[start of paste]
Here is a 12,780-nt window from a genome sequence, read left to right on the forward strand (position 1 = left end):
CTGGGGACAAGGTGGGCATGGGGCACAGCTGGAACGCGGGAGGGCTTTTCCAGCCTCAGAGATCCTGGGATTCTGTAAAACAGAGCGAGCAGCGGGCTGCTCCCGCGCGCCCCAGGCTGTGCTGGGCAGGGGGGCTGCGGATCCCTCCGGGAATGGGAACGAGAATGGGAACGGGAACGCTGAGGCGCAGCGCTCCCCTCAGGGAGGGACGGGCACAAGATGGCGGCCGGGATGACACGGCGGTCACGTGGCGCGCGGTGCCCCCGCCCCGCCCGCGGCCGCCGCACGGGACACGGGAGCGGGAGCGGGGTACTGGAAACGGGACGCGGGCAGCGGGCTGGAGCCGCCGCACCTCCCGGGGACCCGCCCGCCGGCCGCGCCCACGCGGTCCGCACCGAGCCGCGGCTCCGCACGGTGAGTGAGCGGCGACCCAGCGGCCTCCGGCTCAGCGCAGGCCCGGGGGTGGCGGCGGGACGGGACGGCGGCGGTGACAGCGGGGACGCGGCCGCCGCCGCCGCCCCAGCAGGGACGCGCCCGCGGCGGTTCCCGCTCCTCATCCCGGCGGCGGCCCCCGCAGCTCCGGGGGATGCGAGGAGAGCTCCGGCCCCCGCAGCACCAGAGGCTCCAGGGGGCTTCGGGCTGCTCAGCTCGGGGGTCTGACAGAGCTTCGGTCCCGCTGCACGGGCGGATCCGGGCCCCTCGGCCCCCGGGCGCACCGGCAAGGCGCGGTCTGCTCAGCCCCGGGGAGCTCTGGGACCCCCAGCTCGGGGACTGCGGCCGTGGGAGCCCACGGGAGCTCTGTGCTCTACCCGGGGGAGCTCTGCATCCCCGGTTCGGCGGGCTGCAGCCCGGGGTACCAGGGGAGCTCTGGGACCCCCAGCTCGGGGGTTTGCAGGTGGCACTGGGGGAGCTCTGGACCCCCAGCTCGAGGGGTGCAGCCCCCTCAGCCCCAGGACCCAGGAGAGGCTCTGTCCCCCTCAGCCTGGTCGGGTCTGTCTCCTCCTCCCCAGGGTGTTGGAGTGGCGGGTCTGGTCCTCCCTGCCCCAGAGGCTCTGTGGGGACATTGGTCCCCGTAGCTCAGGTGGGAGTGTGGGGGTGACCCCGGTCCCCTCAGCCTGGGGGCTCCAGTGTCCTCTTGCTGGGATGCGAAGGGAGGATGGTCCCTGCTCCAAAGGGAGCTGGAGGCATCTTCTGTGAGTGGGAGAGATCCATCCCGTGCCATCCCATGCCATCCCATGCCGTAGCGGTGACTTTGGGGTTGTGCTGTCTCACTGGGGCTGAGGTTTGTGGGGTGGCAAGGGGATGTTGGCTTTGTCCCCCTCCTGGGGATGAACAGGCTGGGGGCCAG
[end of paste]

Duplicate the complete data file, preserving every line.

Here is a 12,780-nt window from a genome sequence, read left to right on the forward strand (position 1 = left end):
CTGGGGACAAGGTGGGCATGGGGCACAGCTGGAACGCGGGAGGGCTTTTCCAGCCTCAGAGATCCTGGGATTCTGTAAAACAGAGCGAGCAGCGGGCTGCTCCCGCGCGCCCCAGGCTGTGCTGGGCAGGGGGGCTGCGGATCCCTCCGGGAATGGGAACGAGAATGGGAACGGGAACGCTGAGGCGCAGCGCTCCCCTCAGGGAGGGACGGGCACAAGATGGCGGCCGGGATGACACGGCGGTCACGTGGCGCGCGGTGCCCCCGCCCCGCCCGCGGCCGCCGCACGGGACACGGGAGCGGGAGCGGGGTACTGGAAACGGGACGCGGGCAGCGGGCTGGAGCCGCCGCACCTCCCGGGGACCCGCCCGCCGGCCGCGCCCACGCGGTCCGCACCGAGCCGCGGCTCCGCACGGTGAGTGAGCGGCGACCCAGCGGCCTCCGGCTCAGCGCAGGCCCGGGGGTGGCGGCGGGACGGGACGGCGGCGGTGACAGCGGGGACGCGGCCGCCGCCGCCGCCCCAGCAGGGACGCGCCCGCGGCGGTTCCCGCTCCTCATCCCGGCGGCGGCCCCCGCAGCTCCGGGGGATGCGAGGAGAGCTCCGGCCCCCGCAGCACCAGAGGCTCCAGGGGGCTTCGGGCTGCTCAGCTCGGGGGTCTGACAGAGCTTCGGTCCCGCTGCACGGGCGGATCCGGGCCCCTCGGCCCCCGGGCGCACCGGCAAGGCGCGGTCTGCTCAGCCCCGGGGAGCTCTGGGACCCCCAGCTCGGGGACTGCGGCCGTGGGAGCCCACGGGAGCTCTGTGCTCTACCCGGGGGAGCTCTGCATCCCCGGTTCGGCGGGCTGCAGCCCGGGGTACCAGGGGAGCTCTGGGACCCCCAGCTCGGGGGTTTGCAGGTGGCACTGGGGGAGCTCTGGACCCCCAGCTCGAGGGGTGCAGCCCCCTCAGCCCCAGGACCCAGGAGAGGCTCTGTCCCCCTCAGCCTGGTCGGGTCTGTCTCCTCCTCCCCAGGGTGTTGGAGTGGCGGGTCTGGTCCTCCCTGCCCCAGAGGCTCTGTGGGGACATTGGTCCCCGTAGCTCAGGTGGGAGTGTGGGGGTGACCCCGGTCCCCTCAGCCTGGGGGCTCCAGTGTCCTCTTGCTGGGATGCGAAGGGAGGATGGTCCCTGCTCCAAAGGGAGCTGGAGGCATCTTCTGTGAGTGGGAGAGATCCATCCCGTGCCATCCCATGCCATCCCATGCCGTAGCGGTGACTTTGGGGTTGTGCTGTCTCACTGGGGCTGAGGTTTGTGGGGTGGCAAGGGGATGTTGGCTTTGTCCCCCTCCTGGGGATGAACAGGCTGGGGGCCAG